A Word of Caution to Owners of New Homes
Did you know that by simply filing a claim under your new home warranty, you could be giving up forever your right to sue your home builder for the defects in your new home? A recent New Jersey Appellate Court decision, Frumer v. National Home Insurance Company, confirmed that consequence.
You remember closing on your new home, although looking back it may seem like a blur. Amid the stress and uncertainty of committing to buying a home, you signed what seemed like an endless stream of documents. One of the documents you may have signed was an acknowledgment that you received a “Home Buyers Warranty Booklet,” or similar booklet containing the terms of your new home warranty. Then when you got home, despite your best intentions, you never got around to reading that booklet closely.
This is exactly where the plaintiffs in Frumer found themselves when they discovered major defects in their “new” home shortly after moving into it. After finding water in the basement, leaky gutters, problems with the windows, heating and air conditioning, Mr. and Mrs. Frumer decided to file a claim with the private company who provided their new home warranty. Unhappy with their treatment by this private company under the warranty, the Frumers retained an attorney and instituted litigation against the builder of their new home.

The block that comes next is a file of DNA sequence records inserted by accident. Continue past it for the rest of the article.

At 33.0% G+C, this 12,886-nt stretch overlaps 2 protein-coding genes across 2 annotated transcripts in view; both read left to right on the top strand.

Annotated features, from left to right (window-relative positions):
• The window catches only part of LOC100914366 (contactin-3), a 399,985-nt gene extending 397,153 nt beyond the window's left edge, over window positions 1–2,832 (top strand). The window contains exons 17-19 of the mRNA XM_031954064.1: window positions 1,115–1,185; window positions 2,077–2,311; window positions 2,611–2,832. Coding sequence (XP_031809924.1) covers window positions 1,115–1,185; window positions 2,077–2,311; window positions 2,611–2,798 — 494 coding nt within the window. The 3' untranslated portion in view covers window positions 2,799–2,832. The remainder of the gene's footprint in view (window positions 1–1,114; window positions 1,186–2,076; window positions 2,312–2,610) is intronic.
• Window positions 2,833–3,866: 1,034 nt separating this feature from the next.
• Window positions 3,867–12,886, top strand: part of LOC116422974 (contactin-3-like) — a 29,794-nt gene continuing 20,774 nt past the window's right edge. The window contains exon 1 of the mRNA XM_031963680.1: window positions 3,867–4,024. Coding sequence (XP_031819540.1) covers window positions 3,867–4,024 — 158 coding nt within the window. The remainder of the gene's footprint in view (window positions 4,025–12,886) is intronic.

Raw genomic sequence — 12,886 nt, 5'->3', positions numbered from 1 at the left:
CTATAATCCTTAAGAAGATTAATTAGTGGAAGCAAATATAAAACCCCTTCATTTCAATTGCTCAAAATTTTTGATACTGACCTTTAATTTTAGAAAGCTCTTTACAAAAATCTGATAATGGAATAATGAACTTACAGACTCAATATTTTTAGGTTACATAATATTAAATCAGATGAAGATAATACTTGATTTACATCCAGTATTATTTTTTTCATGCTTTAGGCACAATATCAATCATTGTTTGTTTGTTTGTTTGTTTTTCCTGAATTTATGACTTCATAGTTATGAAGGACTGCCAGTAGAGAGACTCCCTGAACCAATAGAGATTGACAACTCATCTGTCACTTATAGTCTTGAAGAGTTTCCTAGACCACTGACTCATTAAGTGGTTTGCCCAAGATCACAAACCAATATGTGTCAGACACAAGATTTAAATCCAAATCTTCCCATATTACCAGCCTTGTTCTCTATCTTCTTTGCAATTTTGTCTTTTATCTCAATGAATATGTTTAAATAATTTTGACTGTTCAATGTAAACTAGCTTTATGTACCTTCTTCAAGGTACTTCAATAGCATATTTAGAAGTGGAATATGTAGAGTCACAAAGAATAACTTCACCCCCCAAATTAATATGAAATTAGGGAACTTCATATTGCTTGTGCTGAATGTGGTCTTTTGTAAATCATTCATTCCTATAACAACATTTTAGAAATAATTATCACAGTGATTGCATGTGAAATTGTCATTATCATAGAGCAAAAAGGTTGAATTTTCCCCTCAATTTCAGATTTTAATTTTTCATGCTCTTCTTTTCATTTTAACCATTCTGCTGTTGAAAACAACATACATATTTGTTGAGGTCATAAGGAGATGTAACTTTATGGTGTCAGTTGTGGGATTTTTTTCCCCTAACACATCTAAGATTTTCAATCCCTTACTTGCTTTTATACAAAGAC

However, the court quickly ruled that the Frumers were prohibited from bringing any litigation based upon these defects. The court based its decision upon language contained in the Home Buyers Warranty Booklet. The Frumers had signed an acknowledgment that they had received this Booklet at closing. The Booklet stated that the Frumers’ new home warranty contained an “election of remedies.” This means that Mr. and Mrs. Frumer could have either filed a claim with the company who carried their new home warranty or instituted litigation but not both. When they filed their warranty claim, the court ruled that the Frumers forever waived their right to sue the builder in a court of law based upon the defects in their new home. The Frumers were forced to settle with what relief was offered under their home warranty.
Whether your new home warranty contains an “election of remedies” is based upon the language contained in your particular warranty. However, New Jersey courts have sent a clear message – they will not save new homeowners who unknowingly waive their right to sue in court by filing a warranty claim.
Should you find yourself in the Frumers’ unfortunate situation, carefully read your new homeowner’s warranty before filing a claim. Consider consulting an attorney to assist you. With careful planning and legal analysis, you may maximize your opportunity to make your new home “new” once again.
– John P. Ciocco, Esquire